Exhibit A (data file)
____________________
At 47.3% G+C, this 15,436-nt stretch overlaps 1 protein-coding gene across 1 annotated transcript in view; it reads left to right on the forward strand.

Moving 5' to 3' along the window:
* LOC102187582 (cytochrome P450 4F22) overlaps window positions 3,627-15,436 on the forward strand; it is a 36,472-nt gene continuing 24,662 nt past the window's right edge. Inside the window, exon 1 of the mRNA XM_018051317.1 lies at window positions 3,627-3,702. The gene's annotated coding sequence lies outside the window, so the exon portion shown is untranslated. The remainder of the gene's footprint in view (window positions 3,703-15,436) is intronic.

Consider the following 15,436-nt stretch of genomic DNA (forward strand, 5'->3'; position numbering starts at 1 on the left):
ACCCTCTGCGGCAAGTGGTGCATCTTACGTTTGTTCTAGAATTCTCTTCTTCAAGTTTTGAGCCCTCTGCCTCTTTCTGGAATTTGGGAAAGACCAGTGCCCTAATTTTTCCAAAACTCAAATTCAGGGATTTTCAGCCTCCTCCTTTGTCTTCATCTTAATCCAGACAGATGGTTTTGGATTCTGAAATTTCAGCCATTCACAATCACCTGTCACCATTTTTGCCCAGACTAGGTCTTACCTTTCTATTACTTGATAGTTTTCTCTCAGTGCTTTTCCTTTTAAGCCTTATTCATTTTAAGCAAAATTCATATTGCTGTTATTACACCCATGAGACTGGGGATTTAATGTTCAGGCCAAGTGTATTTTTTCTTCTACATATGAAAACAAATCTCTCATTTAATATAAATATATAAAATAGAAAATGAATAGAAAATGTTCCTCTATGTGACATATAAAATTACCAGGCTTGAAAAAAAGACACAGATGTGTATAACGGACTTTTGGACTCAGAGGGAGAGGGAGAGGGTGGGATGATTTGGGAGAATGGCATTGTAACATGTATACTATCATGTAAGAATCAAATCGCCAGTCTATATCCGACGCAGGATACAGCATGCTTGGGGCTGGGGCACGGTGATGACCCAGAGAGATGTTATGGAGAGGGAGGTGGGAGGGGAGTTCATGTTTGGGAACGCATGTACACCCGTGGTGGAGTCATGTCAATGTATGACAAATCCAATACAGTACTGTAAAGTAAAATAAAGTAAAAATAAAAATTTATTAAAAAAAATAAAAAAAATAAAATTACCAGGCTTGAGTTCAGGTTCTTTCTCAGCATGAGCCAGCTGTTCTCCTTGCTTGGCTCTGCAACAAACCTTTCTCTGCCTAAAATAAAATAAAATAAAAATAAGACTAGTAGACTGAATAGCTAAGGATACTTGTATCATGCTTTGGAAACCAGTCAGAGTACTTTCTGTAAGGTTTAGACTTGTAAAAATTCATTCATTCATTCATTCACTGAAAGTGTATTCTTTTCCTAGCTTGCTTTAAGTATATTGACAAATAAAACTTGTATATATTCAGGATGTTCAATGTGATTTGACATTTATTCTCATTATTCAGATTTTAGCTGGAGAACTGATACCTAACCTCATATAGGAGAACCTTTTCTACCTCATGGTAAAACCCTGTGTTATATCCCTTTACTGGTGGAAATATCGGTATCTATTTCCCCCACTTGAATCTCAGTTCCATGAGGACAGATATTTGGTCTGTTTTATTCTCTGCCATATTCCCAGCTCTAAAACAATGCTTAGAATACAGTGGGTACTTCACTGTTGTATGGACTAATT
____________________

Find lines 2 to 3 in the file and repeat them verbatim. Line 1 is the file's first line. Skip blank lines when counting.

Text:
Moving 5' to 3' along the window:
* LOC102187582 (cytochrome P450 4F22) overlaps window positions 3,627-15,436 on the forward strand; it is a 36,472-nt gene continuing 24,662 nt past the window's right edge. Inside the window, exon 1 of the mRNA XM_018051317.1 lies at window positions 3,627-3,702. The gene's annotated coding sequence lies outside the window, so the exon portion shown is untranslated. The remainder of the gene's footprint in view (window positions 3,703-15,436) is intronic.